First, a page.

You never know when your life is going to change. You wake up, you brush your teeth, you shower, you eat, you go to work – you've done this thousands of times before. The mundanity of everyday life has its way of lulling us into a false sense of security. We think things will remain the same as they are… the same as they've always been.
And then it happens. You get that promotion, or you get accepted into that school, you meet the person you'll spend the rest of your life with, you chance on a lifechanging hobby – you get the point. Life can change in an instant, and most of the time, the extraordinary occurs on an ordinary day, just like any other. Me? Well, my life changed less than 24 hours ago, when my sadistic editor asked if I could watch the entire first season of Geordie Shore and write a story about it.
See, I hate reality TV. Or at least, I thought I did. To be completely honest, I never really gave it much thought. At some point, somewhere in my life, my brain took the words 'reality' and 'TV', sewed them together, and placed them in the 'waste of time' basket. And that was that. For so long I walked around with this sub-conscious air of superiority.
But now I've just finished the entire first season of Geordie Shore, and I need a minute. I just need to step outside. I need some damn air.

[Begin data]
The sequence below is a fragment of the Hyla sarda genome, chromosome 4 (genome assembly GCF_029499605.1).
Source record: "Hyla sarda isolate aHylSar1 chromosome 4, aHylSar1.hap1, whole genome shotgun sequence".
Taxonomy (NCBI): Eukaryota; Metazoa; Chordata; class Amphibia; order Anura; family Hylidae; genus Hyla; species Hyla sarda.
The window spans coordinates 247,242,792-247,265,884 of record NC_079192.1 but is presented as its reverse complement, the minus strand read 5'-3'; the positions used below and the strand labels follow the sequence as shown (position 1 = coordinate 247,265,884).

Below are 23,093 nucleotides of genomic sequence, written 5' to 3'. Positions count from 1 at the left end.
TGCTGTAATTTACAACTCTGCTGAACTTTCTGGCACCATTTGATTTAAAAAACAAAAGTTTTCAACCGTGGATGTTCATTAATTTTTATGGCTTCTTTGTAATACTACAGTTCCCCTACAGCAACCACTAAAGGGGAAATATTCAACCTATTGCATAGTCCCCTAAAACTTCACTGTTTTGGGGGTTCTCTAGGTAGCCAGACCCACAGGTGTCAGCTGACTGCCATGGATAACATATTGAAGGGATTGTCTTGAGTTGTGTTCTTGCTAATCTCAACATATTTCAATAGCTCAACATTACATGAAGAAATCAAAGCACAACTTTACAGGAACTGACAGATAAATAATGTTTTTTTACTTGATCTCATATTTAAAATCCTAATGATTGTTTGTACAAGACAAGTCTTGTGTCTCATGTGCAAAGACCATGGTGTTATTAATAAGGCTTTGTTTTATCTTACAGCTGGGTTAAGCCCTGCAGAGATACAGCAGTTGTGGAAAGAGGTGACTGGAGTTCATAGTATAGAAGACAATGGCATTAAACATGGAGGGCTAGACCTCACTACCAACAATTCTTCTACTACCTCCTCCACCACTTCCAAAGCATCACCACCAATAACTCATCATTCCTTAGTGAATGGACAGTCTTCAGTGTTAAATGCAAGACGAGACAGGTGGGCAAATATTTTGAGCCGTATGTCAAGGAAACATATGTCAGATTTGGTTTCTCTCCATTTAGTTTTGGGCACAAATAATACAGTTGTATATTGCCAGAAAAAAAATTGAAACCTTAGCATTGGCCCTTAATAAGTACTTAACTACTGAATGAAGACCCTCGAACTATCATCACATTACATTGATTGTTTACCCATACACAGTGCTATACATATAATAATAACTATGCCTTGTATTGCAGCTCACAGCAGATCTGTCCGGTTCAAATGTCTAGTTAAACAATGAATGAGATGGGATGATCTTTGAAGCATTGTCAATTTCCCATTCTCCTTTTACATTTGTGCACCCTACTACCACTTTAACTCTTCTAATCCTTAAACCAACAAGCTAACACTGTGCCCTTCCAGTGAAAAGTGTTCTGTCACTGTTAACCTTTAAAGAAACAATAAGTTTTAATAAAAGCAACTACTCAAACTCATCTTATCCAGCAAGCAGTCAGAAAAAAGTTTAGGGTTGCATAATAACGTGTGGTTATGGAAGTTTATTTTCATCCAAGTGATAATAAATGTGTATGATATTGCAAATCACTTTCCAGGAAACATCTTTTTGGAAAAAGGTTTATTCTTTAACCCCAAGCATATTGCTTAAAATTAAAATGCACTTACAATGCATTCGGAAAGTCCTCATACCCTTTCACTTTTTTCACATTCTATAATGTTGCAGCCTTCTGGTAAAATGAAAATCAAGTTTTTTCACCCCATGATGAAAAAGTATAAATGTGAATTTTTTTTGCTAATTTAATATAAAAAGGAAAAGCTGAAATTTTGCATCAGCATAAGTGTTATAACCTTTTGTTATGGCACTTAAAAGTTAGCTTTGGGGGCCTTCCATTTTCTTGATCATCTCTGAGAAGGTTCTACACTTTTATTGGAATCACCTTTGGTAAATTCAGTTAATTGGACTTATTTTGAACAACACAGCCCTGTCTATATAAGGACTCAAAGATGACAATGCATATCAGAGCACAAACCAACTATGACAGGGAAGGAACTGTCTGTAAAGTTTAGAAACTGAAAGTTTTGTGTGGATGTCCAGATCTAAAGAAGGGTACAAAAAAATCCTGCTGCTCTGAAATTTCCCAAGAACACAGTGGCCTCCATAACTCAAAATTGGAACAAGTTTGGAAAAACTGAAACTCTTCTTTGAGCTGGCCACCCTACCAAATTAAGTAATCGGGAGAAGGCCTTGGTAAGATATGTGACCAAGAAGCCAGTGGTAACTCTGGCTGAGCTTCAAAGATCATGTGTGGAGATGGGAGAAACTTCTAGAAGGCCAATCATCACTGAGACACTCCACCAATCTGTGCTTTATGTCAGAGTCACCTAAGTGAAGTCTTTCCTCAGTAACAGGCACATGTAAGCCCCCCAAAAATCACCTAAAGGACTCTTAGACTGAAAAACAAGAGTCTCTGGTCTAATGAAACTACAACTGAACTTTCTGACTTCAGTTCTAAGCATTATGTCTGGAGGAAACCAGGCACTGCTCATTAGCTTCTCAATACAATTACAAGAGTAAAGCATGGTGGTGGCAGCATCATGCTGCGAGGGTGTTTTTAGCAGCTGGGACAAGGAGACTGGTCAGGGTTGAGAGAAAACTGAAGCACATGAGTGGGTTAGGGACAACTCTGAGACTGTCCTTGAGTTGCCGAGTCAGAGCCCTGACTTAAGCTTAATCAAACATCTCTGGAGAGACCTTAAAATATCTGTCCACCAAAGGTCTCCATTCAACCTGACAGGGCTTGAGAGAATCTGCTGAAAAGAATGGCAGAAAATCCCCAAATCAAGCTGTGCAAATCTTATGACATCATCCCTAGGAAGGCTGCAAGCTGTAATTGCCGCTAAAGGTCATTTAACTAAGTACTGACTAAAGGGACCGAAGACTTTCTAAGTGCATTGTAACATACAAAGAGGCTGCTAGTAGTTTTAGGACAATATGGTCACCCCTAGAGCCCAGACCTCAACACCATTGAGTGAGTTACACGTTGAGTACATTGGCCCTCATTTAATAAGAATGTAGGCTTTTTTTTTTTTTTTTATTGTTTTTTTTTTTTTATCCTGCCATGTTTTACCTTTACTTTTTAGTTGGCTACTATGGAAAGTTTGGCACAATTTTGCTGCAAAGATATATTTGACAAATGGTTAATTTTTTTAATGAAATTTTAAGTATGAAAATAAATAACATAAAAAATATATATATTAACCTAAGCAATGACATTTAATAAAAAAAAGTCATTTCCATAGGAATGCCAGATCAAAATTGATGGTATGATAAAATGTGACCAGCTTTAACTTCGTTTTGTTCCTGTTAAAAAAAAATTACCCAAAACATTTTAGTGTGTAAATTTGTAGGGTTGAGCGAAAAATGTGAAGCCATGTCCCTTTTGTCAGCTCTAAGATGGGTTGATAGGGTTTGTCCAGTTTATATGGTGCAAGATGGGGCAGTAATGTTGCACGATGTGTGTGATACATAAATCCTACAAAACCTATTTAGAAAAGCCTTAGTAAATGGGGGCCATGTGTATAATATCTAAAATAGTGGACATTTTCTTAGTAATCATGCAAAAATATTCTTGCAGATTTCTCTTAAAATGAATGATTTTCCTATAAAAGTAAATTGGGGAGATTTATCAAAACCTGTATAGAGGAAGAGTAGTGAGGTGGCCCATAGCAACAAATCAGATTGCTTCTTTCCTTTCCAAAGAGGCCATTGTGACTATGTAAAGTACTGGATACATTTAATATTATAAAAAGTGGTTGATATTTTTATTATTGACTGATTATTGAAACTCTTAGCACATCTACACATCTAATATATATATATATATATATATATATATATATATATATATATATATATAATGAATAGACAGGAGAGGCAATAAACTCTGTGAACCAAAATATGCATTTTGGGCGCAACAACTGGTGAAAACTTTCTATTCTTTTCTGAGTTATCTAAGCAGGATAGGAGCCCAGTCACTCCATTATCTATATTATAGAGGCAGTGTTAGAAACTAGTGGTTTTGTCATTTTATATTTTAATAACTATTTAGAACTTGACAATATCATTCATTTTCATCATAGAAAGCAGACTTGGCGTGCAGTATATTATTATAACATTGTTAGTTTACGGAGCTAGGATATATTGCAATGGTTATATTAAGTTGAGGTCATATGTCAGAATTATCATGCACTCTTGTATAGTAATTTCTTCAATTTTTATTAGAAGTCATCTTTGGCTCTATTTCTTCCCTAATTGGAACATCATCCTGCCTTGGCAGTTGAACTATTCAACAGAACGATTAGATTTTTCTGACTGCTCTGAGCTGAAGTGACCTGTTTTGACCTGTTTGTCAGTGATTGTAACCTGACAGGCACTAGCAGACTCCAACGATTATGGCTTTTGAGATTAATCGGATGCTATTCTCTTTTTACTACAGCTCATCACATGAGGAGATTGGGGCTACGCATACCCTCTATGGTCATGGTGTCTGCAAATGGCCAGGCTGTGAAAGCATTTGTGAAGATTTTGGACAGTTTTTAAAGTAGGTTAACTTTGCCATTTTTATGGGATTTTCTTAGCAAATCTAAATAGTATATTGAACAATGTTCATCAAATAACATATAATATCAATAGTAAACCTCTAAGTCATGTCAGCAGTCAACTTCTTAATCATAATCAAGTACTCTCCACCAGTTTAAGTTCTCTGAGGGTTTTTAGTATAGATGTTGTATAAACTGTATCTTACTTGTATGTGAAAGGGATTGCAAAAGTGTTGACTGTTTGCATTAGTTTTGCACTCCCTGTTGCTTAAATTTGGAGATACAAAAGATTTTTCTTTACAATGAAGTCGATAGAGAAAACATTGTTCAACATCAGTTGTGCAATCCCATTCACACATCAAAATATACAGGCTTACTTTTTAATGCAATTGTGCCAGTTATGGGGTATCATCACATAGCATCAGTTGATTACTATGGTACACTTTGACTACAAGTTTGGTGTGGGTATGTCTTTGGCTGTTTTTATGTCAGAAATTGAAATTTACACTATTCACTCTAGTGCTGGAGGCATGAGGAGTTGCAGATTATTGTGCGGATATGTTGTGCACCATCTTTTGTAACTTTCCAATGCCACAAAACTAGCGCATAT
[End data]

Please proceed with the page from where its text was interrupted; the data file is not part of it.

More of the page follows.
There's a meme floating around the internet; a picture of Billy Ray Cyrus with his gaze slightly off camera, pensive, deep in thought. I can't get it out of my head. His caption; simple, elegant – the human condition encapsulated in four words: "much to think about." As I sit in my backyard, staring up at the cloudy Melbourne sky, smoking a dart not because I feel like it, but because it's the only thing my mind can manage right now, it's Billy Ray's pensive stare that I cannot shake from my psyche. I feel like he's the only one who understands. I just- I need some time to process.
What the fuck does 'howay' mean? And 'scran', what the hell is that? I genuinely looked for subtitles about four minutes in. Proper like. The entire first episode I sat there, notepad in hand, literally physically repelling at what I was seeing. It was like taking all of the worst people you went to high school with, and somehow magnetising and exaggerating their most intense tendencies, and then breeding them for a few generations, until what resulted was the four lads and lasses that made up the cast of Season One.